Scale and making

  • How were ideas about size and scale communicated between patrons, architects, craftspeople, and artists? In an age without universal standardised units of measurement, how did craftsmen negotiate problems of scale and proportion?
  • How were the measurements of a medieval building determined? What techniques did architects, masons, and artists use to determine the scale of their work?

Scale and meaning

  • What effects were achieved and what responses evoked by the manipulation of scale, from the minute to the massive, in medieval art?
  • What was the role of proportion and scale in architectural ‘copies’ or quotations?
  • What representational problems were encountered by artists approaching out-sized subjects, such as giants?
  • How was scale manipulated in order to communicate hierarchy or relative importance in medieval art?
  • How did size and scale function in competition between patrons or communities in their artistic commissions and built environments?

Problems of scale

  • What, if anything, happened when something was the wrong size? When was something too big, or too small? And how were such problems solved by patrons and makers?
  • How does the disembodied viewing of medieval art through digital surrogates distort or assist in our perception of scale?
  • How can modern measuring techniques and digital technology enhance our understanding of medieval objects and buildings?

Applicants to the colloquium are encouraged to explore these and related issues from a diverse range of methodologies, analysing buildings and objects from across the Middle Ages (broadly understood in geographical and chronological terms). The Medieval Postgraduate Colloquium offers an opportunity for research students at all levels from universities across the UK and abroad to present, discuss and promote their research.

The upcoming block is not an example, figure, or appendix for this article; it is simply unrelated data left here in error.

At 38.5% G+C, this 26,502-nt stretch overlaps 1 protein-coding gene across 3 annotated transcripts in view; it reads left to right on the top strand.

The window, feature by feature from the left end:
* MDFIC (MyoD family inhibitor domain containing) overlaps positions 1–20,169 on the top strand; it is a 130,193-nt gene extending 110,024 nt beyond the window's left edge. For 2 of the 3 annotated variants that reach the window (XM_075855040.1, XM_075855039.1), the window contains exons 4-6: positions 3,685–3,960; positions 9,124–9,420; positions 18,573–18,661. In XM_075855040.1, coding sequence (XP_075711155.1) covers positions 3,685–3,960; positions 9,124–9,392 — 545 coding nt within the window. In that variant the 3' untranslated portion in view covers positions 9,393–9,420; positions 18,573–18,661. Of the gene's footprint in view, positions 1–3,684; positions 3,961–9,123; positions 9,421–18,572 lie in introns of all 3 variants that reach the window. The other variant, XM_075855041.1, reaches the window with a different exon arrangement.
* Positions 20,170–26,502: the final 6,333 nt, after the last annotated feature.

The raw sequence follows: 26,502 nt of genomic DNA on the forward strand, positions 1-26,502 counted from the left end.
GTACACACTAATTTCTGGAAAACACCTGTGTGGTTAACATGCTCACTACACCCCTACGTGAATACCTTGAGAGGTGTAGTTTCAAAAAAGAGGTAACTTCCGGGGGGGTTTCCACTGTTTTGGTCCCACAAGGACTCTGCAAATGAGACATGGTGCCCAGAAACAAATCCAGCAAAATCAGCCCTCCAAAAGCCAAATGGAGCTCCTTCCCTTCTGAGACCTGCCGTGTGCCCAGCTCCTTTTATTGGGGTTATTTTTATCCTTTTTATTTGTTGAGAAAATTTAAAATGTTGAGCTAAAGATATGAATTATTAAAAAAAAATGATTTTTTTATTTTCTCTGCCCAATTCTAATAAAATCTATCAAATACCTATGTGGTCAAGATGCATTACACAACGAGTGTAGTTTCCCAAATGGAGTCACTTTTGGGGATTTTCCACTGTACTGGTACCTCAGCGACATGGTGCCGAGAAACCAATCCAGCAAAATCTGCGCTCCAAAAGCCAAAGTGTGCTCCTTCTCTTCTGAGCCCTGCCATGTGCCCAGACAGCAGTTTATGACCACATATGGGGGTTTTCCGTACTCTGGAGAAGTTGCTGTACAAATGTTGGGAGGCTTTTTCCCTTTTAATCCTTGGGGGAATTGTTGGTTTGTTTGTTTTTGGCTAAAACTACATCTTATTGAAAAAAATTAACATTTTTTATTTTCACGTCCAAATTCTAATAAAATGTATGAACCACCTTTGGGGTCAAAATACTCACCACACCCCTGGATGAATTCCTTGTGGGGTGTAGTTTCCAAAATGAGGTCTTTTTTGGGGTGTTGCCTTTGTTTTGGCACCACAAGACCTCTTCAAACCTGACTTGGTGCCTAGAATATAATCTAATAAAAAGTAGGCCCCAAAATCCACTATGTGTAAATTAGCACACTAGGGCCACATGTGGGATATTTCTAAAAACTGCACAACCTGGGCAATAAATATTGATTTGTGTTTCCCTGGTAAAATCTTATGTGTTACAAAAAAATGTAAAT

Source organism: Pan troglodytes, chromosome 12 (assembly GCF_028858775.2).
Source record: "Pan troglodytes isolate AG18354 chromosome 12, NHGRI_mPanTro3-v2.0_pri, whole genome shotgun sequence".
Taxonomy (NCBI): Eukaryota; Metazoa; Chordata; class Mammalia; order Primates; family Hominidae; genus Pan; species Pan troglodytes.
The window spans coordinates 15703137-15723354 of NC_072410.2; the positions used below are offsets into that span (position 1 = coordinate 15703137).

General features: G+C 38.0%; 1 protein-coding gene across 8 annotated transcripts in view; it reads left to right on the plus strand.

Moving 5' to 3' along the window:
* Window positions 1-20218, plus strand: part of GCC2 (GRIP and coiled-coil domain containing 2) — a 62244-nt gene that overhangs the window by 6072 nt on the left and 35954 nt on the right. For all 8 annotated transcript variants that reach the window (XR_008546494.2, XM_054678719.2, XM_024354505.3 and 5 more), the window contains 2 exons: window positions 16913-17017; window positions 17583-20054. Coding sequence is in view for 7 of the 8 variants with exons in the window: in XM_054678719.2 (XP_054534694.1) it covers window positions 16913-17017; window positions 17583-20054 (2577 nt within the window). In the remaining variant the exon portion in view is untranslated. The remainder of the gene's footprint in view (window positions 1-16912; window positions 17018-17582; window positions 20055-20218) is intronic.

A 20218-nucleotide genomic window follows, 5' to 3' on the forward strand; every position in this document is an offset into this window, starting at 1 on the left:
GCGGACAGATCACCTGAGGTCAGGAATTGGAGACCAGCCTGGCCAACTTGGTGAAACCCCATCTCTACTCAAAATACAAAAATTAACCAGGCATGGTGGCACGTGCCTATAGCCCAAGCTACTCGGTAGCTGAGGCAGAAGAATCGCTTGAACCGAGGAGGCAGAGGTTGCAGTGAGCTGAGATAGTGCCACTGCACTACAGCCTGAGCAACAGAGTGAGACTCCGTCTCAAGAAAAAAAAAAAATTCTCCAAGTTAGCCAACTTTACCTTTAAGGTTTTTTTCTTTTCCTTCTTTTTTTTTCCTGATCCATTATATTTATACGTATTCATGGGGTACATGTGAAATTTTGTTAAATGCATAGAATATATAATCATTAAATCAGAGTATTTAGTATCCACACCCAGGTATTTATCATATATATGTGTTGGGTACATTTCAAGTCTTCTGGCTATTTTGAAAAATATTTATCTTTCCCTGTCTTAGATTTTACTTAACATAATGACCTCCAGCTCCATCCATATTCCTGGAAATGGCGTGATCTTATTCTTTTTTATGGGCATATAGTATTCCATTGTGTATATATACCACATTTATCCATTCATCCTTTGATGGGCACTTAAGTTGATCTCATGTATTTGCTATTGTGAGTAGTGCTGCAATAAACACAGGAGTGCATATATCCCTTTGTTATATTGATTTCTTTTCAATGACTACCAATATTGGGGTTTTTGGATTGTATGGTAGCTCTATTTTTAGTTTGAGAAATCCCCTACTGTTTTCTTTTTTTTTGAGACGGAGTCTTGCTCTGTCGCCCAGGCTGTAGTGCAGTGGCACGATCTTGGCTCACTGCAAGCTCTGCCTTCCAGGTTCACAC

To apply, please send a proposal of up to 250 words for a 20-minute paper, together with a CV, to teresa.lane@courtauld.ac.uk and oliver.mitchell@courtauld.ac.uk no later than 16 November 2018.

Organised by Oliver Mitchell and Teresa Lane (The Courtauld Institute of Art)

Click here for more information:

CFP: 2 sessions at the AAH Annual Conference, Courtauld Institute of Art and King’s College London, 5 – 7 April 2018

350px-hispanomoresqueCall for Papers: Medieval Eurabia: Religious Crosspollinations in Architecture, Art and Material Culture during the High and Late Middle Ages (1000-1600)
Deadline: November 1, 2017

The coexistence of Christianity and Islam in the Medieval Mediterranean led to a transfer of knowledge in architecture and material culture which went well beyond religious and geographical boundaries. The use of Islamic objects in Christian contexts, the conversion of churches into mosques and the mobility of craftsmen are only some manifestations of this process. Although studies beginning with Avinoam Shalem’s Islam Christianized (1996), have dealt extensively with Islamic influence in the West and European influence in the Islamic Mediterranean, sacred objects, and material culture more generally, have been relatively neglected. From crosses found in Mosques, to European-Christian coins with pseudo/-shahada inscriptions, medieval material culture is rife with visual evidence of the two faiths co-existing in both individual objects and monuments.